III. Recognize administrative staff for their contributions

 

Why is employee recognition so important? Staff work happier and are much more likely to stay at your company if their efforts are valued and acknowledged. In fact, two in three employees (66 percent) said it’s likely they would leave their current position if they didn’t feel appreciated by their manager.

There’s a lot that employers can do when it comes to keeping employees happy, especially with regards to showing appreciation. Canada ranked fifth out of eight countries in an international study of employee happiness, according to research released by Robert Half. Clearly, there’s room for improvement.

The results are published in a new report: It’s Time We All Work Happy™: The Secrets of the Happiest Companies and Employees. For the study, Robert Half worked with leading happiness and well-being expert Nic Marks and Saamah Abdallah of Happiness Works. Marks’ team evaluated the levels of employee happiness among more than 23,000 working professionals across Europe, North America and Australia. According to findings from the survey, the top three drivers of employee happiness in Canada are:

  1. Having pride in one’s company
  2. Feeling appreciated for the work they do
  3. Being treated with fairness and respect

 

Celebrating the accomplishments of administrative staff can help fuel these three drivers of workplace happiness. Some easy ways to show gratitude for their efforts include:

 

  • Say thanks. Regularly acknowledge employees’ great work verbally. Point out how their efforts will help the company or assist clients and customers.
  • Celebrate milestones. Organize team lunches or off-site outings to recognize the completion of projects or special events, such as work anniversaries.
  • Spread the word. Share a message sent by a customer or other stakeholder lauding the work of a fellow staff member. Feature standout employees in the company newsletter or recognize them at a staff meeting.
  • Give a little. Offer gift cards, movie passes, or sporting event tickets to employees who go above and beyond on a project. Consider giving extra time off or vacation days for a job well done.
  • Encourage professional development. Reimburse staff for participation in industry associations and conferences. Offer tuition assistance for courses that will help employees in their jobs, and subsidize the cost of exams required to attain professional certifications.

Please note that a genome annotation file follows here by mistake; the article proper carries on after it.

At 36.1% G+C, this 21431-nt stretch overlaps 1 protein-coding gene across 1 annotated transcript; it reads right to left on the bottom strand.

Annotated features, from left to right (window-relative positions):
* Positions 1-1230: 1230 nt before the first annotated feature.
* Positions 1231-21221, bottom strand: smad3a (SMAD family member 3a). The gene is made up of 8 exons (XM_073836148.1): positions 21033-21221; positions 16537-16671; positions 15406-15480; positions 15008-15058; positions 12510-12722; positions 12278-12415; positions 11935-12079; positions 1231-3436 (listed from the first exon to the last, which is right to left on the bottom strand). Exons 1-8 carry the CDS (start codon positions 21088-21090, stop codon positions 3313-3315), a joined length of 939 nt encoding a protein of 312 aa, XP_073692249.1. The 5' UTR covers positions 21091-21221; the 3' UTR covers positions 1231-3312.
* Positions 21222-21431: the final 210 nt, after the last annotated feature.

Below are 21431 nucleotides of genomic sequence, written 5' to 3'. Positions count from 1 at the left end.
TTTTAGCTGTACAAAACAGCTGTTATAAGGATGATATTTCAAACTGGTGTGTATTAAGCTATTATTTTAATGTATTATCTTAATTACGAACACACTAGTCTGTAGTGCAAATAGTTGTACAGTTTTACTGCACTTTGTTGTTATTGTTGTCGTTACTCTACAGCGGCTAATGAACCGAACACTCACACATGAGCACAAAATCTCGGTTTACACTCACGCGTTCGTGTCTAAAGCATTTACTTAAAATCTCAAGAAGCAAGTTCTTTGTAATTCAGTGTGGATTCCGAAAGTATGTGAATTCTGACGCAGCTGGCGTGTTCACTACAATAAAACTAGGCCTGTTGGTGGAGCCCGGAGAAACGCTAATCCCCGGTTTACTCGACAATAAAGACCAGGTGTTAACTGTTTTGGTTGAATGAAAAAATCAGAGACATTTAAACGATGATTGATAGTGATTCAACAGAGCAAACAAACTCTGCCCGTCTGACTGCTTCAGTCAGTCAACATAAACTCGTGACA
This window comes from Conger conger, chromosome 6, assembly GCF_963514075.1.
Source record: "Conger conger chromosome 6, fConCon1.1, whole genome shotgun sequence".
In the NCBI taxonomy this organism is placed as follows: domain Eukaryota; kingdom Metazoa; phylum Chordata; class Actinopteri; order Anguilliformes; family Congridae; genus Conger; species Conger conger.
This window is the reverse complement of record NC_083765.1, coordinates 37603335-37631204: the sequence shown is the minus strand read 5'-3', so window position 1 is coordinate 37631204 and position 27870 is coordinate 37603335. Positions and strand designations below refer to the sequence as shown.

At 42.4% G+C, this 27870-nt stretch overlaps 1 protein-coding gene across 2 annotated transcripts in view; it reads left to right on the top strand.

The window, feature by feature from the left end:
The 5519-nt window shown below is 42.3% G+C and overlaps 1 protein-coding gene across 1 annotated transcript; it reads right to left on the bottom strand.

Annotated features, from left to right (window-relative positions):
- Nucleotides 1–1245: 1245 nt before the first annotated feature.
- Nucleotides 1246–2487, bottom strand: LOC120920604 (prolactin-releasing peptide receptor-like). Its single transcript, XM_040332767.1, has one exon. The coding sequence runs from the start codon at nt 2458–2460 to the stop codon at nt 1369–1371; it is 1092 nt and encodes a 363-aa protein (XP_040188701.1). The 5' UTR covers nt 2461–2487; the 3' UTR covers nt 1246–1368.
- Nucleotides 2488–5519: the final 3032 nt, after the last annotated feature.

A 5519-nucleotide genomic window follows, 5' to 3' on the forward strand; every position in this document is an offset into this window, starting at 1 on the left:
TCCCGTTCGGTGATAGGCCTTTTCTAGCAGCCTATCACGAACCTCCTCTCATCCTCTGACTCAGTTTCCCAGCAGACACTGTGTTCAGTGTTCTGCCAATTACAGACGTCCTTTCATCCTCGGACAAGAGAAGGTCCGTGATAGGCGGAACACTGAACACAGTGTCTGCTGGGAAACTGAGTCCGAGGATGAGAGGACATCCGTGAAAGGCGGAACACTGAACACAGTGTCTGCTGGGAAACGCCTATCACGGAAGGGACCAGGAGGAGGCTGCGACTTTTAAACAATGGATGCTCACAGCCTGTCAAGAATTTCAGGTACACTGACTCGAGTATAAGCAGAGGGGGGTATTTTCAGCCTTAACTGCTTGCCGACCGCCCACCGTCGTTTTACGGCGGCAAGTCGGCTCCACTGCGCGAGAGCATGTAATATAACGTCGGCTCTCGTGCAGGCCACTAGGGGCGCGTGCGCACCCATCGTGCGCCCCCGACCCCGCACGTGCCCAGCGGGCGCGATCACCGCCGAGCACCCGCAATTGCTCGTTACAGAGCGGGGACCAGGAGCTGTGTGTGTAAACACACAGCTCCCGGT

• Develop leaders. Recognize an employee’s skills by asking him or her to mentor others. Have a policy of promoting from within, and make sure staff members know there’s a path to career growth in your organization.

 

Administrative professionals who feel appreciated are motivated to go the extra mile, saving their managers time and playing a key role in ensuring the organization stays on-track. With the right development opportunities and recognition, administrative professionals not only keep the office running smoothly but make it a happier place for employees to work.

 

KOULA VASILOPOULOS is a District Director for OfficeTeam, a division of Robert Half, the world’s first and largest specialized staffing and consulting company. For more than 18 years, Koula has led a successful career with Robert Half and has held senior management positions in Western Canada. Her perspectives and knowledge on workplace issues and labour trends are often featured in major media outlets, and she provides curriculum guidance to leading educational institutions across the country.

 

Sign up for our Editorial Round Table webinar on July 5th, 2018 1 - 2 PM ET to discuss all of the Leadership and Change insights of the issue. It is your opportunity to connect with the contributors, ask questions of your own, and engage with municipal leaders across Canada.